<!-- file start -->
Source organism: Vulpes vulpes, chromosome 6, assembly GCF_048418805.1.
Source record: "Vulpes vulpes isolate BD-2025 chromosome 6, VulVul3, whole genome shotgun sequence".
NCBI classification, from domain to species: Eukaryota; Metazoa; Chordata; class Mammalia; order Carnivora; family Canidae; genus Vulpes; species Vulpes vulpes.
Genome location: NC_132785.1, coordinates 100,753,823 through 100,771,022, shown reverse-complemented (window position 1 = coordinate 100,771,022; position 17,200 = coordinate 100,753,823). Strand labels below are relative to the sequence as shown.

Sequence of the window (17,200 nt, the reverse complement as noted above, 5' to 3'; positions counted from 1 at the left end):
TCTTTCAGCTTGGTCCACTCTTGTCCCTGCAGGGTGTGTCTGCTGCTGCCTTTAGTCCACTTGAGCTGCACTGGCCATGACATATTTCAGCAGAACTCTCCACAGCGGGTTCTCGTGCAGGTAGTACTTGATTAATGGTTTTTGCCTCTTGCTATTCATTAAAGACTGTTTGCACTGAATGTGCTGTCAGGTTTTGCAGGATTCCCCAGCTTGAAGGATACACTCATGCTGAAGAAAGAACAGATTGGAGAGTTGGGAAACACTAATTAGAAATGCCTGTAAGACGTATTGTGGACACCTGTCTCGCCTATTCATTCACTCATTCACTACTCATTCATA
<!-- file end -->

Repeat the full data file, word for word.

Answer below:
Source organism: Vulpes vulpes, chromosome 6, assembly GCF_048418805.1.
Source record: "Vulpes vulpes isolate BD-2025 chromosome 6, VulVul3, whole genome shotgun sequence".
NCBI classification, from domain to species: Eukaryota; Metazoa; Chordata; class Mammalia; order Carnivora; family Canidae; genus Vulpes; species Vulpes vulpes.
Genome location: NC_132785.1, coordinates 100,753,823 through 100,771,022, shown reverse-complemented (window position 1 = coordinate 100,771,022; position 17,200 = coordinate 100,753,823). Strand labels below are relative to the sequence as shown.

Sequence of the window (17,200 nt, the reverse complement as noted above, 5' to 3'; positions counted from 1 at the left end):
TCTTTCAGCTTGGTCCACTCTTGTCCCTGCAGGGTGTGTCTGCTGCTGCCTTTAGTCCACTTGAGCTGCACTGGCCATGACATATTTCAGCAGAACTCTCCACAGCGGGTTCTCGTGCAGGTAGTACTTGATTAATGGTTTTTGCCTCTTGCTATTCATTAAAGACTGTTTGCACTGAATGTGCTGTCAGGTTTTGCAGGATTCCCCAGCTTGAAGGATACACTCATGCTGAAGAAAGAACAGATTGGAGAGTTGGGAAACACTAATTAGAAATGCCTGTAAGACGTATTGTGGACACCTGTCTCGCCTATTCATTCACTCATTCACTACTCATTCATA